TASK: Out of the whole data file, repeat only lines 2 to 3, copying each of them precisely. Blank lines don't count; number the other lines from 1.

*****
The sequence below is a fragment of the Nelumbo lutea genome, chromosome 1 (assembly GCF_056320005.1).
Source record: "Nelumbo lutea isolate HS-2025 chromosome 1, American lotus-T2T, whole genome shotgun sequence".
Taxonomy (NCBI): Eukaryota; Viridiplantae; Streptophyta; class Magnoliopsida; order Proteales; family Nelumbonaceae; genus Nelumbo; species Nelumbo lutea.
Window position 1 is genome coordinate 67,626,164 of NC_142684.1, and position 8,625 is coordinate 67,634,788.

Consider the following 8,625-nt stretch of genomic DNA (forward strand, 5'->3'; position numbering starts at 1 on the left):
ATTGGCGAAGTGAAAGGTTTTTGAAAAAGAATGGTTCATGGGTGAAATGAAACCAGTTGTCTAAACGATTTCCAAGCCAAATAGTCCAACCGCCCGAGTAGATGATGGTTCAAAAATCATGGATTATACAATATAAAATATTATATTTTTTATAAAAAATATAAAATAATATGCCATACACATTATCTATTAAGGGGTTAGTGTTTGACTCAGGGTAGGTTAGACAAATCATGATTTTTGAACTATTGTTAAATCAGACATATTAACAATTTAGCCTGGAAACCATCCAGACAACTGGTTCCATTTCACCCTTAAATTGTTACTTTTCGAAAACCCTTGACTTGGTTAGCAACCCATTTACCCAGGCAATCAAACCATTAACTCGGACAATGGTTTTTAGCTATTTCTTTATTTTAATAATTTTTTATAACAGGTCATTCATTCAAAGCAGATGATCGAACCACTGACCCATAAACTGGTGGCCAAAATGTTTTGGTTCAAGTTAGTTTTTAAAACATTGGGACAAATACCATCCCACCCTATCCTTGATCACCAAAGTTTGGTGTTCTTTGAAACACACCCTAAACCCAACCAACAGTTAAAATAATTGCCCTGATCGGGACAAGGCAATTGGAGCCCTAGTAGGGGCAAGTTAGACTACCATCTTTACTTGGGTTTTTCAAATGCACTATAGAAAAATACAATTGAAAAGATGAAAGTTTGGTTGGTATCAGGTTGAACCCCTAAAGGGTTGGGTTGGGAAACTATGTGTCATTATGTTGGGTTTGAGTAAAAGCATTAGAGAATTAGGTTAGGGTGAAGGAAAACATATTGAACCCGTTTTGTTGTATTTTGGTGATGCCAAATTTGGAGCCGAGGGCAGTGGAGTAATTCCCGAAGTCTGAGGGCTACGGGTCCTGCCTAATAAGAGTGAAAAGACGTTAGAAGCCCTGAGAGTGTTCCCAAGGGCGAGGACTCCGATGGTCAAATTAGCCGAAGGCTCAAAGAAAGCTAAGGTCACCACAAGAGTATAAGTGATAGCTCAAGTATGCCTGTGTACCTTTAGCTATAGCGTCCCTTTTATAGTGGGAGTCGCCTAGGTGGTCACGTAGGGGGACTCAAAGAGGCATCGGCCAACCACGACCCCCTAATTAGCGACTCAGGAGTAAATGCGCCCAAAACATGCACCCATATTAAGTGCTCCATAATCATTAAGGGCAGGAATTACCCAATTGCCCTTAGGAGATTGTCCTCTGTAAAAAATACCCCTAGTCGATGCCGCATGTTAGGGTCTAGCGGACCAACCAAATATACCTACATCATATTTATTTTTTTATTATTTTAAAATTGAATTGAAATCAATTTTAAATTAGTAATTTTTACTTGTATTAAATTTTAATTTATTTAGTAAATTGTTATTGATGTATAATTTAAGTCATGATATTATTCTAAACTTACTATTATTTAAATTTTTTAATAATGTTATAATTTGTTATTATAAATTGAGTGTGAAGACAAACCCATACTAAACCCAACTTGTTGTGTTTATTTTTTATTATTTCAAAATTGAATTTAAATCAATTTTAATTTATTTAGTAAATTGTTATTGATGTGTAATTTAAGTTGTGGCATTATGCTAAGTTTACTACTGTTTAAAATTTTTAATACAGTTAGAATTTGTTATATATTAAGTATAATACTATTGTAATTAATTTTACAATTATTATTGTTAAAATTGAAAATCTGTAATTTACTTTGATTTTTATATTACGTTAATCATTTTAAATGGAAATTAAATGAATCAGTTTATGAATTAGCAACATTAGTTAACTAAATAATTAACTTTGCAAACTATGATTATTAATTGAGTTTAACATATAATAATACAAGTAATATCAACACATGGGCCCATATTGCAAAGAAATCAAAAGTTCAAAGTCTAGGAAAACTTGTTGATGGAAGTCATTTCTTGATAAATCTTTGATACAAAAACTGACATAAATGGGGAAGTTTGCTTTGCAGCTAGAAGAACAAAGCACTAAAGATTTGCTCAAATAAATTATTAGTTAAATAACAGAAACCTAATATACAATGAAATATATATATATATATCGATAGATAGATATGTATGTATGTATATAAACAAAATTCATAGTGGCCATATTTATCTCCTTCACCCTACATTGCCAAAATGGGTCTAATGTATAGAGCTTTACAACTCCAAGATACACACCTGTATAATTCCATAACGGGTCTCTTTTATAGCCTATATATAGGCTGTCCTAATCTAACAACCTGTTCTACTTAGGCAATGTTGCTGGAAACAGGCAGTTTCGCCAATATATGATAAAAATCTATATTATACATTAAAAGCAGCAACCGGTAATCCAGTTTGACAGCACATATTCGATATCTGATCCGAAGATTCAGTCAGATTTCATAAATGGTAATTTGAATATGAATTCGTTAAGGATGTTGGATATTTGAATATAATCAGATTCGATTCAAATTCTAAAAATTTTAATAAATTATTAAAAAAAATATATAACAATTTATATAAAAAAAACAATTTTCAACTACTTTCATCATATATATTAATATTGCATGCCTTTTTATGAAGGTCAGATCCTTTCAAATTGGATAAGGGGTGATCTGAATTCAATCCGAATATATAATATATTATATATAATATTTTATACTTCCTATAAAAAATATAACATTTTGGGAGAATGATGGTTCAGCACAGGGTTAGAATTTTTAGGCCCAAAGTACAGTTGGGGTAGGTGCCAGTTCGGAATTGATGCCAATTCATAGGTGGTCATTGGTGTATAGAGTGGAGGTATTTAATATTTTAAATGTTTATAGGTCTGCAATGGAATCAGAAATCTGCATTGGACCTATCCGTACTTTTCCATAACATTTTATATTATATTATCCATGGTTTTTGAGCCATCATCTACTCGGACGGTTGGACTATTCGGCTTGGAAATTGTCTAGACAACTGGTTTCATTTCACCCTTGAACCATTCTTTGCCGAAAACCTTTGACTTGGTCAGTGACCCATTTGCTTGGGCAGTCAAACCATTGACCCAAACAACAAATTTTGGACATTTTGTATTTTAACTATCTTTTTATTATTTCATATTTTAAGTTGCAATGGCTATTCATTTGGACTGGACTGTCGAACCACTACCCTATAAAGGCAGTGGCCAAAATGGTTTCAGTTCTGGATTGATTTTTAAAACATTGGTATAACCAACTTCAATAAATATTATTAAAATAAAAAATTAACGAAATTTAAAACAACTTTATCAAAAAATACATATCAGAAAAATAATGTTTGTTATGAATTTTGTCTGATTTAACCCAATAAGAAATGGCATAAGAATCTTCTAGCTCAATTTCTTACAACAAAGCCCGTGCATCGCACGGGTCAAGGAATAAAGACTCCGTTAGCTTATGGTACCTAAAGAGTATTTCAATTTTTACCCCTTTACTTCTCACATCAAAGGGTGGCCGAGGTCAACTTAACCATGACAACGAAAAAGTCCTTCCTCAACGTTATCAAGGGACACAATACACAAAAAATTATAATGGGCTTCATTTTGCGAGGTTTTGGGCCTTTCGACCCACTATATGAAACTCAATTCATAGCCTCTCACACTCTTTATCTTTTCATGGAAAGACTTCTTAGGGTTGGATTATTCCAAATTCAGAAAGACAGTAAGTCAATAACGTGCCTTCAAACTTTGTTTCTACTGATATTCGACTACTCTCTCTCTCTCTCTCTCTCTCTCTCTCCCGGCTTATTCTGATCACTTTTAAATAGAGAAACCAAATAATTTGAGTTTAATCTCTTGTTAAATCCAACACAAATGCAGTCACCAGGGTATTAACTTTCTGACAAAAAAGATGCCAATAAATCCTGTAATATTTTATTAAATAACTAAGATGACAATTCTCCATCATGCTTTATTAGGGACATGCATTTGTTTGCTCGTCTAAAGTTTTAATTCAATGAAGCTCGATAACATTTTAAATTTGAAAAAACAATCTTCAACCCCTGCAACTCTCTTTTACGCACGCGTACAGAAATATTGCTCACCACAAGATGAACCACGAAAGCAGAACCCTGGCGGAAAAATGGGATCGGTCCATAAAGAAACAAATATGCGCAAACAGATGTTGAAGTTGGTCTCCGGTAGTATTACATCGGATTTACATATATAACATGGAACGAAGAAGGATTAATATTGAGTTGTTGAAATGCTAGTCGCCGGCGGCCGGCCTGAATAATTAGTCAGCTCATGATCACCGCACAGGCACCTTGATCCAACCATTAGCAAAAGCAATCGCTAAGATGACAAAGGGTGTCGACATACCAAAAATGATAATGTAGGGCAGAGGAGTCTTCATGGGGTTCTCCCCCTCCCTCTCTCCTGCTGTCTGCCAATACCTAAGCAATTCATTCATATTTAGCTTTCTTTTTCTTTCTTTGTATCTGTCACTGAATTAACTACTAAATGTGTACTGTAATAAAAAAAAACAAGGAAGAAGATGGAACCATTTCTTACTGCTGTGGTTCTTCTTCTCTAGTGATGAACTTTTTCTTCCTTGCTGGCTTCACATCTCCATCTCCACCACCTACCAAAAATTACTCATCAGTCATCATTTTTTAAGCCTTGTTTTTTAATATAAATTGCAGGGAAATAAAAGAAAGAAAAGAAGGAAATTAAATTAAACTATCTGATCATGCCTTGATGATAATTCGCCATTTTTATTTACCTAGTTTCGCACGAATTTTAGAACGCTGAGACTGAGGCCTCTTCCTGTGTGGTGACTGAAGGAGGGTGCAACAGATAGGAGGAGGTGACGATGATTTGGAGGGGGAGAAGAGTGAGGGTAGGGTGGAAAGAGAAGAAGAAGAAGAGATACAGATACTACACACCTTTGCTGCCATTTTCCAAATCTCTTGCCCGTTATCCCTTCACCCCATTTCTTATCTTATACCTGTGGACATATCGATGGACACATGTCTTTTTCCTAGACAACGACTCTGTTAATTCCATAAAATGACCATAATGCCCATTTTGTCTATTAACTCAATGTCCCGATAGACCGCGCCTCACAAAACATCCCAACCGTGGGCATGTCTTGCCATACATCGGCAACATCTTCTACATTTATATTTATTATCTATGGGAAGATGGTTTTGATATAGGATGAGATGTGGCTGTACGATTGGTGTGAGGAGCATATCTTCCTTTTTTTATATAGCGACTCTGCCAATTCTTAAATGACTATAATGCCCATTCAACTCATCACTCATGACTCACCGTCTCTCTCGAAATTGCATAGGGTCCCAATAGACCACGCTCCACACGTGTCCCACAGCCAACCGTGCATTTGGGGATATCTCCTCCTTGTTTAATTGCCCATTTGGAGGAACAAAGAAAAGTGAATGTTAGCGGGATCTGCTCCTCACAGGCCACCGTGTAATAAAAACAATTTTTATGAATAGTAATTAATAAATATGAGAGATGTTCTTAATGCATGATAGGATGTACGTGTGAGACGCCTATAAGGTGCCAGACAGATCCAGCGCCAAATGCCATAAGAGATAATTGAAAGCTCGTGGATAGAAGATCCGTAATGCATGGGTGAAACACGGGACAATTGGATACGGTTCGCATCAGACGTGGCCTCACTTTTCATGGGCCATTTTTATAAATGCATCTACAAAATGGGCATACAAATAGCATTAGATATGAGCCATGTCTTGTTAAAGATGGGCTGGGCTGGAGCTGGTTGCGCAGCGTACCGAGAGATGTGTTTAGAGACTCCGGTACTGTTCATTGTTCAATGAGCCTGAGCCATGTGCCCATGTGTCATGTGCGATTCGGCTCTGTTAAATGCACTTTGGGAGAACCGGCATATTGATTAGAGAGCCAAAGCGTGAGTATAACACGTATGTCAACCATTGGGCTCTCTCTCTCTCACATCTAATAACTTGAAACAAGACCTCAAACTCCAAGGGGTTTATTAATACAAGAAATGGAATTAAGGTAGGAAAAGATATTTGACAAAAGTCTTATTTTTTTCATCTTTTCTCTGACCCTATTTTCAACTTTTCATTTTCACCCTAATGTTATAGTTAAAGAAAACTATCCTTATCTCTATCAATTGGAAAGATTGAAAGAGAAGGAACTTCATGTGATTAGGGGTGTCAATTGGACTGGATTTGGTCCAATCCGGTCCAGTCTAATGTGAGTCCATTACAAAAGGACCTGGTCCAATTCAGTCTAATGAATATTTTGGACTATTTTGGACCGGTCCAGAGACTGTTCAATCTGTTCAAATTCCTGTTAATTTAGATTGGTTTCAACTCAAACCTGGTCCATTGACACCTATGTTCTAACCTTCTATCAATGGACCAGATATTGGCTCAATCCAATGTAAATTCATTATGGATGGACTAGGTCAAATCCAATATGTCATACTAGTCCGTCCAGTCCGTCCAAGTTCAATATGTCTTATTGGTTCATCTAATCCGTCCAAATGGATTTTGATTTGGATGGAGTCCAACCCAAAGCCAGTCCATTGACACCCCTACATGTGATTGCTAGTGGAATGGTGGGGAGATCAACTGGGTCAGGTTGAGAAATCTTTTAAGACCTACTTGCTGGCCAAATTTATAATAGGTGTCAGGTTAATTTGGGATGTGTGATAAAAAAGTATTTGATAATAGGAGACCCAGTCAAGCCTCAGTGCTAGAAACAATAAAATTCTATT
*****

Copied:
Source record: "Nelumbo lutea isolate HS-2025 chromosome 1, American lotus-T2T, whole genome shotgun sequence".
Taxonomy (NCBI): Eukaryota; Viridiplantae; Streptophyta; class Magnoliopsida; order Proteales; family Nelumbonaceae; genus Nelumbo; species Nelumbo lutea.